But I need to ask: Do they actually have a valid point?

After all, “WHO ARE YOU O MAN?” and “My ways are not your ways”.

Discussion and some insights requested to help me parse this issue.

Example 1: God is transcendant, not contradictory.

Chris Date’s Self-Defeating Doctrine of Transcendence

… the real crux of Chris’s argument. Which is this: Unlike human beings, God can plan, intend, and design evil things in a morally pure way.

You may be shouting at your screen “That’s impossible!” but follow Chris Date’s thought further. He would agree with you that is impossible for human beings, but God is transcendent and so all things are possible with God, including intending evil things in a morally pure way. Including fore-ordaining all things without causing all things, ie. being outside the chain of cause effect we humans are bound to. God is transcendent. God can square that circle. Therefore, human beings’ criticisms of what He intends are fundamentally invalid.

Example 2: It’s not sinful for God to cause people to sin, because God never made a law stating ‘God shall not cause people to sin’.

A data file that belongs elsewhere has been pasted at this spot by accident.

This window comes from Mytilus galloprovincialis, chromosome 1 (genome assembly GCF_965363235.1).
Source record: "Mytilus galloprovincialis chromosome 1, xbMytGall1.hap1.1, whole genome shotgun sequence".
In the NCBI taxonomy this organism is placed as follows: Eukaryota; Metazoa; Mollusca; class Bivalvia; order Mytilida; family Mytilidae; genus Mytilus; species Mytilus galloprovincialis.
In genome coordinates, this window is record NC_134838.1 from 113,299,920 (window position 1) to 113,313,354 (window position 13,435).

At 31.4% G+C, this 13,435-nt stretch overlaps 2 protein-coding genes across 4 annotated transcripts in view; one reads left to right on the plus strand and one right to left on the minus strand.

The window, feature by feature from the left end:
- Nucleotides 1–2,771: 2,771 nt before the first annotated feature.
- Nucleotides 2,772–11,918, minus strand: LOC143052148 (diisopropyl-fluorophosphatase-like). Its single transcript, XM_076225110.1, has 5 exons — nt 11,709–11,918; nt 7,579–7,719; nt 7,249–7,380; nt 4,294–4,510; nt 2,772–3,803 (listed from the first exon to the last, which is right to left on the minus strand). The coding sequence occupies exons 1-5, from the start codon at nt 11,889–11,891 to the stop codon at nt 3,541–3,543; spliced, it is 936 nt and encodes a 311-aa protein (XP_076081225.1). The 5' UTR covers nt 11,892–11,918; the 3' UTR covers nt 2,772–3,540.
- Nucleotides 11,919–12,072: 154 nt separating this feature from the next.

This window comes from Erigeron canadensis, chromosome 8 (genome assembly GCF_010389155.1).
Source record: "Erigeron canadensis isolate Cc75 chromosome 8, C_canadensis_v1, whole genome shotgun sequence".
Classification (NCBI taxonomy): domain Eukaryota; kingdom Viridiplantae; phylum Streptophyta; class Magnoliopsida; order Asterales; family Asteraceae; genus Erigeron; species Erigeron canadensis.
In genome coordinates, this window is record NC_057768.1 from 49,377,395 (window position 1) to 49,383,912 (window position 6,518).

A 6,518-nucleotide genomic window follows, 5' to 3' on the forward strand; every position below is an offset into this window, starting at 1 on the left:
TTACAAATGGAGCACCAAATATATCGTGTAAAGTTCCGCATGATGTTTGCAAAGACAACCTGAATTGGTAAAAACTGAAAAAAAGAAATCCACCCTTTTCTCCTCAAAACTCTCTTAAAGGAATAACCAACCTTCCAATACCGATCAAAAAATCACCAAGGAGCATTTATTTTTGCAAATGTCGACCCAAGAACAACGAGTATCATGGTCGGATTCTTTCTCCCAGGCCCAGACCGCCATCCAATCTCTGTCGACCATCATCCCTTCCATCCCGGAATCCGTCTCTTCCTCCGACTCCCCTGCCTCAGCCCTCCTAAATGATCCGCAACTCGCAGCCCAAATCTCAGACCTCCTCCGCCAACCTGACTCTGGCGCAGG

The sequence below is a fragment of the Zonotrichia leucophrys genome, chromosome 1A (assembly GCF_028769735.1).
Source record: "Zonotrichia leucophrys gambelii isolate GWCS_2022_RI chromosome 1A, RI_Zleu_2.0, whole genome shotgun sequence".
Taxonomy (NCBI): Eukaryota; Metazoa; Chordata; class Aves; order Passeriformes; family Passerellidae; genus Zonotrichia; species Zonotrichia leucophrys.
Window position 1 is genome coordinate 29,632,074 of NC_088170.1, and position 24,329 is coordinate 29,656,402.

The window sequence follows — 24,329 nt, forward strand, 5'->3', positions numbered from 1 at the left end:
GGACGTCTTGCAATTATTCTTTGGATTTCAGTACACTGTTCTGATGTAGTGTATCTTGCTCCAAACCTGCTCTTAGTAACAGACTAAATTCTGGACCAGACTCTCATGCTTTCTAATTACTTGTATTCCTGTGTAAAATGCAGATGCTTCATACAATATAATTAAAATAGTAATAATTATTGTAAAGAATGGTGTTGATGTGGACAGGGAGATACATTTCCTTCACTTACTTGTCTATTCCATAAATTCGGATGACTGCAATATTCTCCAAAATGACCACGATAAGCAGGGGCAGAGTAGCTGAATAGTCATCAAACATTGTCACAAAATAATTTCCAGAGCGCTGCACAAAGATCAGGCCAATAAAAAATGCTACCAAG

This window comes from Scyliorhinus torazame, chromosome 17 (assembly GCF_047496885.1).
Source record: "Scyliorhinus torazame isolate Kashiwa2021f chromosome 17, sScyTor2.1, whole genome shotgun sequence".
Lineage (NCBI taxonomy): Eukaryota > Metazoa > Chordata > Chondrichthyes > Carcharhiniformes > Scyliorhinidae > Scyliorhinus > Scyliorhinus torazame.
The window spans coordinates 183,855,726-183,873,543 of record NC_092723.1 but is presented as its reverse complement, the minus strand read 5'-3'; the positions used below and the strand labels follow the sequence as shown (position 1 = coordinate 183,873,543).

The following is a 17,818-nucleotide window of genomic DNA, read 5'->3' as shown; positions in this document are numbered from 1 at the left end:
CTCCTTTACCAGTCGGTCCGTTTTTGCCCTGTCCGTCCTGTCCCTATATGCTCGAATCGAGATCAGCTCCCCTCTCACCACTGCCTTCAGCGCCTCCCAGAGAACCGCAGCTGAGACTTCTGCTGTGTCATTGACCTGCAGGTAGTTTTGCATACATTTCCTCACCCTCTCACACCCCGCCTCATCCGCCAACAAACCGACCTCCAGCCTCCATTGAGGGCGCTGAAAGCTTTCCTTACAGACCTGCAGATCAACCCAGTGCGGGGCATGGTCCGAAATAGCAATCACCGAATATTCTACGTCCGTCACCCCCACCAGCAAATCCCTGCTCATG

It is suggested that “if it is evil to make another person do wrong, then on this view God is not only the cause of sin and evil, but becomes evil Himself, which is absurd”, and we of course agree that such a conclusion is absurd, quite simply because it is not evil for God to make a human do something sinful. In rejecting the premise, as the scriptures do, we are not bound to the absurd conclusion. In elaboration, the Bible defines sin as the transgression of the law (1 John 3:4). Thus, in order for God to sin, we must first believe that there is in fact some kind of law that governs Him. Since He is the source of all laws, He would have had to order Himself not to cause anyone to sin. Then, in order for Him to be a sinner, He would have had to disobey His own order for Himself. We see no such command governing God in scripture, and since we do clearly see God causing people to sin, and since we know that God, the one in absolute authority, cannot possibly sin or err in any way or else He would be opposed to Himself and therefore no longer in authority, we must necessarily come to the conclusion that God has not in fact ordered Himself not to cause people to sin. Thus, it is not a sin for Him to do so.


To which CS Lewis has much to say

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